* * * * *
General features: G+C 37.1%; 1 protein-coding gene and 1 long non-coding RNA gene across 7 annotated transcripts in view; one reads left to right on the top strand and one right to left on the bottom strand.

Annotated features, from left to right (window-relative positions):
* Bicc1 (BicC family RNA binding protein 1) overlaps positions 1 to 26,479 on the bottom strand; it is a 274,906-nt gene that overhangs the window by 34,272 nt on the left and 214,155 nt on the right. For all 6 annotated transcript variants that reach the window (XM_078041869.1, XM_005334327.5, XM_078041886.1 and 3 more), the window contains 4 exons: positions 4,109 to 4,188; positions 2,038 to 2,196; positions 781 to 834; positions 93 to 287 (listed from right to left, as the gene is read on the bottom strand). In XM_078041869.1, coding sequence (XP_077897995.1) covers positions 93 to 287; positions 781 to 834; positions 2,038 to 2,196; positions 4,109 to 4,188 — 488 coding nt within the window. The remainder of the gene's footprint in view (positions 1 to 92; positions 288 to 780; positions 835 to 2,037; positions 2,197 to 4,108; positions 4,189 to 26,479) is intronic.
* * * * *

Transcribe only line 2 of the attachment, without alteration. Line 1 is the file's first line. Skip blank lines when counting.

Annotated features, from left to right (window-relative positions):